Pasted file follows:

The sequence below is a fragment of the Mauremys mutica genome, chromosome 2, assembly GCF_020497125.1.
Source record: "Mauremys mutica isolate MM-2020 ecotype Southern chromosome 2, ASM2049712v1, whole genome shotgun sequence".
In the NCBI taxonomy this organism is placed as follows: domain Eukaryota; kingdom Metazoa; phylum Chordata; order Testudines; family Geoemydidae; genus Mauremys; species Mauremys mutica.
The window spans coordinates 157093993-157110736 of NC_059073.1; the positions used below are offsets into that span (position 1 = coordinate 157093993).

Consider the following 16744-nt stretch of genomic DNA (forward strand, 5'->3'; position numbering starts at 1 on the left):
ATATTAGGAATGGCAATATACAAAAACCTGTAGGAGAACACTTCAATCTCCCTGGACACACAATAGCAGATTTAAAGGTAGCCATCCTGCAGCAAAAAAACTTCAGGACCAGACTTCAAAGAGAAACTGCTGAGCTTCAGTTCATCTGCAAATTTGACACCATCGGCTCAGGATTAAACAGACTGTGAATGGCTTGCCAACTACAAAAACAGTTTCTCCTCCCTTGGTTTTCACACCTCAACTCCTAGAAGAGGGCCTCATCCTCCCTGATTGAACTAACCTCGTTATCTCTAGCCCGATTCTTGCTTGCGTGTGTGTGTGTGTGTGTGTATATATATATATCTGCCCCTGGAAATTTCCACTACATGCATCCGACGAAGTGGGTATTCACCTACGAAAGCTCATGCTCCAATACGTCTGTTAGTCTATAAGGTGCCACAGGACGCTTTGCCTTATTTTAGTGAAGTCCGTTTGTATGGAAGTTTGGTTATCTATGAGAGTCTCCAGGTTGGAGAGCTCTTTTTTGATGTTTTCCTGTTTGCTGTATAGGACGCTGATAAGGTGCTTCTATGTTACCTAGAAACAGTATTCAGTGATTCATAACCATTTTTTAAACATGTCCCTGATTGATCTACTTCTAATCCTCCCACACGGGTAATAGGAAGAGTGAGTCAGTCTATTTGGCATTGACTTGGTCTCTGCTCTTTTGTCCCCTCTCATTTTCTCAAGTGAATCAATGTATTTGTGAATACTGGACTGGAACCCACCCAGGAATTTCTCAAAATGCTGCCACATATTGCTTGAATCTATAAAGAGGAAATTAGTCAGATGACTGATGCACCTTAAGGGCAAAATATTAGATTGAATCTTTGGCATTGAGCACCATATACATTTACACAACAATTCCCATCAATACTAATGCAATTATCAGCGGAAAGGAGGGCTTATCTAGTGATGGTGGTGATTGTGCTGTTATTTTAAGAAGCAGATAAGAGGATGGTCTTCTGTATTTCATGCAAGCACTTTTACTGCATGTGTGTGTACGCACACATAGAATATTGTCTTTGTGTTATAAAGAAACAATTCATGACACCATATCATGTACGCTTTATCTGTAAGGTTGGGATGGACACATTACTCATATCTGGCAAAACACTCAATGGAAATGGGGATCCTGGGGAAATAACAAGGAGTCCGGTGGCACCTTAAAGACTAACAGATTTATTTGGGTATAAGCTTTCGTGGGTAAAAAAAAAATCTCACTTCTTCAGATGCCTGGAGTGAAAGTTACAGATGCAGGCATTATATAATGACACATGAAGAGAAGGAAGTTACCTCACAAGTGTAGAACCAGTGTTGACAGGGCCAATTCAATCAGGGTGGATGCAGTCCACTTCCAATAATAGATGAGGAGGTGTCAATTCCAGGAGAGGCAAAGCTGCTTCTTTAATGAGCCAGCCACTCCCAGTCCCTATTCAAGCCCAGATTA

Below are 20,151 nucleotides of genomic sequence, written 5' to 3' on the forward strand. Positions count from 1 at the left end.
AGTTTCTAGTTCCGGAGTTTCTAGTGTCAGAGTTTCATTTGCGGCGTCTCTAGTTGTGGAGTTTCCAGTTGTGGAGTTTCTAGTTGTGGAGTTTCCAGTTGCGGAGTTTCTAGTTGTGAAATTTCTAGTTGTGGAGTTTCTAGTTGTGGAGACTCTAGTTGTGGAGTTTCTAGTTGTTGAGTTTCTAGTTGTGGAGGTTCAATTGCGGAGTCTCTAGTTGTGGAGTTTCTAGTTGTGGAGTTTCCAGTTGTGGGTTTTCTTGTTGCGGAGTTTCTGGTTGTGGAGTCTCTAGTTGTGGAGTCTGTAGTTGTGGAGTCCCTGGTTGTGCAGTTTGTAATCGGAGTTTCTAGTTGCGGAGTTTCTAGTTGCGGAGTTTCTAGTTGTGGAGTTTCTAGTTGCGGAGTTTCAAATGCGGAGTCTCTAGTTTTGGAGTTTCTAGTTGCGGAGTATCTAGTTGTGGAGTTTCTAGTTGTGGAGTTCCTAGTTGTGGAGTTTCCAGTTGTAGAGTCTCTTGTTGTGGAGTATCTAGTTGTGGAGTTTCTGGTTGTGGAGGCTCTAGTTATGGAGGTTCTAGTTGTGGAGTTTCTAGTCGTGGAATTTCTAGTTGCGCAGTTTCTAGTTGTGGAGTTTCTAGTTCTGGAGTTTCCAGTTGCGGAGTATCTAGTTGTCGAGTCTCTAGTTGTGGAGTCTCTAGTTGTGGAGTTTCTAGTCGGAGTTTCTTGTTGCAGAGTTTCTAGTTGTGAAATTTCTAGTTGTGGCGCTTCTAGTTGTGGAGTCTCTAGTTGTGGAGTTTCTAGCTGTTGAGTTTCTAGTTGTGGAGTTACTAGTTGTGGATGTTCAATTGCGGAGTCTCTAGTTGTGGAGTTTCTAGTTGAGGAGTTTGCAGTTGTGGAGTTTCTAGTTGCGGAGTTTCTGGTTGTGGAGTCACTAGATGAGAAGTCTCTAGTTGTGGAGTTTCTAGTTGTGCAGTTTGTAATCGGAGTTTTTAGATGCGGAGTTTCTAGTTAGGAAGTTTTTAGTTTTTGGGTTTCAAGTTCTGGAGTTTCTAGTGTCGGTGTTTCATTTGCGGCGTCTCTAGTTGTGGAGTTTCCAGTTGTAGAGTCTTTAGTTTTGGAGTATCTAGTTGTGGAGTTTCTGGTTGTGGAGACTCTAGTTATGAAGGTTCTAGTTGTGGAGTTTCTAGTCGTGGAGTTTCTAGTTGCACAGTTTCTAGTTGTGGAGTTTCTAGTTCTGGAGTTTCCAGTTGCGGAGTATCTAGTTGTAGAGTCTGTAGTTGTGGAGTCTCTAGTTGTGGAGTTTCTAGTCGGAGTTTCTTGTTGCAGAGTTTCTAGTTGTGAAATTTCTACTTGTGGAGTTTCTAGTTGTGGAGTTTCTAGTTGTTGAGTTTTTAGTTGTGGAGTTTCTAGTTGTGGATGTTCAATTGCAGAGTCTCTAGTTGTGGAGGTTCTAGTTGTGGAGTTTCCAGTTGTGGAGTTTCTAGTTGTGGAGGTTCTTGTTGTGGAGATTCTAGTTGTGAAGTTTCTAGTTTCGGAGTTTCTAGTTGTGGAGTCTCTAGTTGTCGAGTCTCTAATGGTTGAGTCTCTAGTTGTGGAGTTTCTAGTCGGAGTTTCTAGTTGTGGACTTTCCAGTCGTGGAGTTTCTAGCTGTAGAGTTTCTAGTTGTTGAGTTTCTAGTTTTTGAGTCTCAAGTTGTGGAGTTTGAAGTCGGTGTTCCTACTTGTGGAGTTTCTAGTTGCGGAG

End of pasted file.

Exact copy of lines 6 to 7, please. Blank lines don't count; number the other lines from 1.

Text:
ATATTAGGAATGGCAATATACAAAAACCTGTAGGAGAACACTTCAATCTCCCTGGACACACAATAGCAGATTTAAAGGTAGCCATCCTGCAGCAAAAAAACTTCAGGACCAGACTTCAAAGAGAAACTGCTGAGCTTCAGTTCATCTGCAAATTTGACACCATCGGCTCAGGATTAAACAGACTGTGAATGGCTTGCCAACTACAAAAACAGTTTCTCCTCCCTTGGTTTTCACACCTCAACTCCTAGAAGAGGGCCTCATCCTCCCTGATTGAACTAACCTCGTTATCTCTAGCCCGATTCTTGCTTGCGTGTGTGTGTGTGTGTGTGTATATATATATATCTGCCCCTGGAAATTTCCACTACATGCATCCGACGAAGTGGGTATTCACCTACGAAAGCTCATGCTCCAATACGTCTGTTAGTCTATAAGGTGCCACAGGACGCTTTGCCTTATTTTAGTGAAGTCCGTTTGTATGGAAGTTTGGTTATCTATGAGAGTCTCCAGGTTGGAGAGCTCTTTTTTGATGTTTTCCTGTTTGCTGTATAGGACGCTGATAAGGTGCTTCTATGTTACCTAGAAACAGTATTCAGTGATTCATAACCATTTTTTAAACATGTCCCTGATTGATCTACTTCTAATCCTCCCACACGGGTAATAGGAAGAGTGAGTCAGTCTATTTGGCATTGACTTGGTCTCTGCTCTTTTGTCCCCTCTCATTTTCTCAAGTGAATCAATGTATTTGTGAATACTGGACTGGAACCCACCCAGGAATTTCTCAAAATGCTGCCACATATTGCTTGAATCTATAAAGAGGAAATTAGTCAGATGACTGATGCACCTTAAGGGCAAAATATTAGATTGAATCTTTGGCATTGAGCACCATATACATTTACACAACAATTCCCATCAATACTAATGCAATTATCAGCGGAAAGGAGGGCTTATCTAGTGATGGTGGTGATTGTGCTGTTATTTTAAGAAGCAGATAAGAGGATGGTCTTCTGTATTTCATGCAAGCACTTTTACTGCATGTGTGTGTACGCACACATAGAATATTGTCTTTGTGTTATAAAGAAACAATTCATGACACCATATCATGTACGCTTTATCTGTAAGGTTGGGATGGACACATTACTCATATCTGGCAAAACACTCAATGGAAATGGGGATCCTGGGGAAATAACAAGGAGTCCGGTGGCACCTTAAAGACTAACAGATTTATTTGGGTATAAGCTTTCGTGGGTAAAAAAAAAATCTCACTTCTTCAGATGCCTGGAGTGAAAGTTACAGATGCAGGCATTATATAATGACACATGAAGAGAAGGAAGTTACCTCACAAGTGTAGAACCAGTGTTGACAGGGCCAATTCAATCAGGGTGGATGCAGTCCACTTCCAATAATAGATGAGGAGGTGTCAATTCCAGGAGAGGCAAAGCTGCTTCTTTAATGAGCCAGCCACTCCCAGTCCCTATTCAAGCCCAGATTA

Below are 20,151 nucleotides of genomic sequence, written 5' to 3' on the forward strand. Positions count from 1 at the left end.